Over the summer, at a marvelous summer camp, a wise old grandfather was telling me of his experience
praying for his descendents. He said he keeps finding himself tempted to think, if I just pray x many rosaries, maybe I can get the upper hand, and force God to do what I want him to do – or at least earn it from him.
But to the contrary, we pray not to get power over God, but precisely because we know that’s not how it works. We pray because we know all good things come from his hands, and all we have to do is ask.
There’s a similar lesson in many of our prayers. The Memorare focuses, of course, on Mary’s faithfulness in responding to our prayers. But this faithfulness is put in focus by the line, “sinful and sorrowful.” See, the point is that in praying I renounce my merits. I don’t say, “hey, I deserve this.” I say, in your mercy, hear and answer. The same thing happens in all the Psalms that say, “for thy name’s sake, O Lord.” Not because I am good, but because you are.
(That, of course, is the point of a novena – or even the defined length of the liturgy of the hours, and the intercessory power of the Mass. Not that I do so much that God has to listen, but that I say my prayers and then stop, trusting not in my goodness, but in his. That’s why we pray to the saints, too – not my goodness, but his, in them who are close to him and full of him. I don’t think myself worthy to storm into the throne room on my own.)
Our Sunday readings all talk about the power of prayer, and the power of our weakness in prayer.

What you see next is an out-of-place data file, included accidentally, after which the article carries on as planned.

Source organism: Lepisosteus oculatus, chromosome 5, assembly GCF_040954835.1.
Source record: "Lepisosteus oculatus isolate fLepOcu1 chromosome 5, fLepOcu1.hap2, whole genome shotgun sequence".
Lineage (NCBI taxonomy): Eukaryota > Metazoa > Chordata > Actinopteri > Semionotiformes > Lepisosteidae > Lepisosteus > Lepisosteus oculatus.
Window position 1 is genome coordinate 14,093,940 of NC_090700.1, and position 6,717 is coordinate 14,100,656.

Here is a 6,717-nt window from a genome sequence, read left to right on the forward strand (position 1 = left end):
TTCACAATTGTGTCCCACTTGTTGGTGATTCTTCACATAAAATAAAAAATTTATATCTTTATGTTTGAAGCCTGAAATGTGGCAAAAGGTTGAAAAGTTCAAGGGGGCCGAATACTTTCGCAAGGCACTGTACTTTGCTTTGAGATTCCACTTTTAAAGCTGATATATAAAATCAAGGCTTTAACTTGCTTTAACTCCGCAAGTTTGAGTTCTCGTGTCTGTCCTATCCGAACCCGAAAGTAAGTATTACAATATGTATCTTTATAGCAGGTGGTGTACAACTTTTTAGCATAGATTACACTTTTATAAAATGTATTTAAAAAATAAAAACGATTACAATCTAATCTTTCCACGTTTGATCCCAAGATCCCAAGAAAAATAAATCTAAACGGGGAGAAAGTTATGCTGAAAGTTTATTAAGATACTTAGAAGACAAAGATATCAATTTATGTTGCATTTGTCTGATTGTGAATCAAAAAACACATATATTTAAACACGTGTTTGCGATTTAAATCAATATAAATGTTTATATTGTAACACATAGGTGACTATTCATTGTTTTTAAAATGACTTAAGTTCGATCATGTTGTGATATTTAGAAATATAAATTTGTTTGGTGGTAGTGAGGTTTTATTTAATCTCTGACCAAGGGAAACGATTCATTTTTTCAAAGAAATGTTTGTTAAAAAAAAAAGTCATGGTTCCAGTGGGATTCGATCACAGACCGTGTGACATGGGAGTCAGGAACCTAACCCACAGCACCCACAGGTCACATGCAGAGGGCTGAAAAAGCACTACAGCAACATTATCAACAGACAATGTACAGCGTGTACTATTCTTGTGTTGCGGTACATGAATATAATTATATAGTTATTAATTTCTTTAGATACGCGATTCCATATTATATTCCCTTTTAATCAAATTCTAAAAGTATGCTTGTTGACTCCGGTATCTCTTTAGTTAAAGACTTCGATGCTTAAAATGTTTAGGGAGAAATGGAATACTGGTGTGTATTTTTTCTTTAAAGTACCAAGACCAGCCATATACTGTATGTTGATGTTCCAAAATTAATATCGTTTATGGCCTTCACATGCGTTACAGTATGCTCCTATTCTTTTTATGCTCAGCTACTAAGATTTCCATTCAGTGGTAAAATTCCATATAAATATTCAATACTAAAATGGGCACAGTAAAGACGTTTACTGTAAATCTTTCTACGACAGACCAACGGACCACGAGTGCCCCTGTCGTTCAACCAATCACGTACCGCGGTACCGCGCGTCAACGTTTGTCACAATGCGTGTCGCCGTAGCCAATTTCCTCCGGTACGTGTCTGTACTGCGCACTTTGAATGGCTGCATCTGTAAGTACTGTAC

The first reading, from Sirach, is about God’s preferential option for the poor – sort of. “The prayer of the lowly pierces the clouds; it does not rest till it reaches its goal, nor will it withdraw till the Most High responds . . . and the Lord will not delay.” Pretty effective!
But there’s a spin. The reading begins not by saying the poor are God’s favorites, but by saying, “The Lord is a God of justice, who knows no favorites.” He is “not unduly partial toward the weak – yet he hears the cry of the oppressed.”
It isn’t that they win because they are poor. It’s that they win because they trust in his goodness, not theirs.
So too in our reading from Second Timothy, one of the “prison epistles,” written from Paul’s captivity.
“Beloved: I am already being poured out like a libation” – that is, like one of the “drink offerings” of the Temple, where the wine was a sacrificial victim, poured out on the altar. Pretty good! Paul himself is the sacrifice! “I have competed well; I have finished the race; I have kept the faith. From now on the crown of righteousness awaits me, which the Lord, the just judge, will award to me.” He’s got his act together, huh?
Then (the reading skips several verses), he talks about his trial. “At my first defense no one appeared on my behalf, but everyone deserted me.” It starts out sounding like he’s the hero, he alone is the deserving one.
“But the Lord stood by me and gave me strength.” Nope. The whole point is that he boasts of his weakness. I didn’t stand a chance. I couldn’t do it. He did it. His goodness, not mine. So Paul talks about being “rescued from the lion’s mouth” – like Daniel, who is not the one who shut up the lion’s mouth. “The Lord will rescue me . . . . To him” – not me – “be glory forever and ever. Amen.”
That’s the meaning of being a libation. Not that I was so strong that I made myself a sacrificial victim – but that I was so weak that the only thing I could do was be broken down, and trust in the goodness and the strength of God. It is good to be weak, for then we know that he, he alone, is strong.
And so the Gospel is obvious. We pray not like the Pharisees, “convinced of their own righteousness,” who say, “O God, I thank you that I am not like the rest of humanity.” Our prayer is not, “I fast twice a week,” look at me!
No, our prayer is like the tax collector: “O God, be merciful to me a sinner.”
For whoever exalts himself will be humbled, and the one who humbles himself will be exalted.
How do you find yourself trying to coerce God, instead of depend on his mercy? How could your prayer be more focused on his goodness, and less on yours?